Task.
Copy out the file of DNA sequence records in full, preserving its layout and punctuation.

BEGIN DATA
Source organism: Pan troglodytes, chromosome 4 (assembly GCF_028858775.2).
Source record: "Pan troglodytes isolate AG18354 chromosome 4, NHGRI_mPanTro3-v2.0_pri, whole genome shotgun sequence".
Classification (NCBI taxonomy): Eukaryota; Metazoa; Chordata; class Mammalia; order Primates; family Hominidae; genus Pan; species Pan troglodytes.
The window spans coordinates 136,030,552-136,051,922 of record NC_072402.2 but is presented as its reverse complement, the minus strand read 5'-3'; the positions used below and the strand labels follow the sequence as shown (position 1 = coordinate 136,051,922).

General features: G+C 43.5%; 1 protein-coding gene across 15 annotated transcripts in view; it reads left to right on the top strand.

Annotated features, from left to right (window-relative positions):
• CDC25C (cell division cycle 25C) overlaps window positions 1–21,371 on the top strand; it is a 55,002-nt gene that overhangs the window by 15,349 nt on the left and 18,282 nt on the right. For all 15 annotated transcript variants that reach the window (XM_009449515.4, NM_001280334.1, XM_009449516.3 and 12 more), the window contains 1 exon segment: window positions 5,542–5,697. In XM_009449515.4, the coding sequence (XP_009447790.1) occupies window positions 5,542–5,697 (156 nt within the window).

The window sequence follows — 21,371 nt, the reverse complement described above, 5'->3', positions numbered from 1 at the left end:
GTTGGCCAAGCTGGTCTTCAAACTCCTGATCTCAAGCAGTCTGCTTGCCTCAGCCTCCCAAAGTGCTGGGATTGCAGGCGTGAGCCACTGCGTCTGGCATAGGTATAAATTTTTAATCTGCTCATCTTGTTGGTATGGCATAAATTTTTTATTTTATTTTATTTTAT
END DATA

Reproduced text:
Source organism: Pan troglodytes, chromosome 4 (assembly GCF_028858775.2).
Source record: "Pan troglodytes isolate AG18354 chromosome 4, NHGRI_mPanTro3-v2.0_pri, whole genome shotgun sequence".
Classification (NCBI taxonomy): Eukaryota; Metazoa; Chordata; class Mammalia; order Primates; family Hominidae; genus Pan; species Pan troglodytes.
The window spans coordinates 136,030,552-136,051,922 of record NC_072402.2 but is presented as its reverse complement, the minus strand read 5'-3'; the positions used below and the strand labels follow the sequence as shown (position 1 = coordinate 136,051,922).

General features: G+C 43.5%; 1 protein-coding gene across 15 annotated transcripts in view; it reads left to right on the top strand.

Annotated features, from left to right (window-relative positions):
• CDC25C (cell division cycle 25C) overlaps window positions 1–21,371 on the top strand; it is a 55,002-nt gene that overhangs the window by 15,349 nt on the left and 18,282 nt on the right. For all 15 annotated transcript variants that reach the window (XM_009449515.4, NM_001280334.1, XM_009449516.3 and 12 more), the window contains 1 exon segment: window positions 5,542–5,697. In XM_009449515.4, the coding sequence (XP_009447790.1) occupies window positions 5,542–5,697 (156 nt within the window).

The window sequence follows — 21,371 nt, the reverse complement described above, 5'->3', positions numbered from 1 at the left end:
GTTGGCCAAGCTGGTCTTCAAACTCCTGATCTCAAGCAGTCTGCTTGCCTCAGCCTCCCAAAGTGCTGGGATTGCAGGCGTGAGCCACTGCGTCTGGCATAGGTATAAATTTTTAATCTGCTCATCTTGTTGGTATGGCATAAATTTTTTATTTTATTTTATTTTAT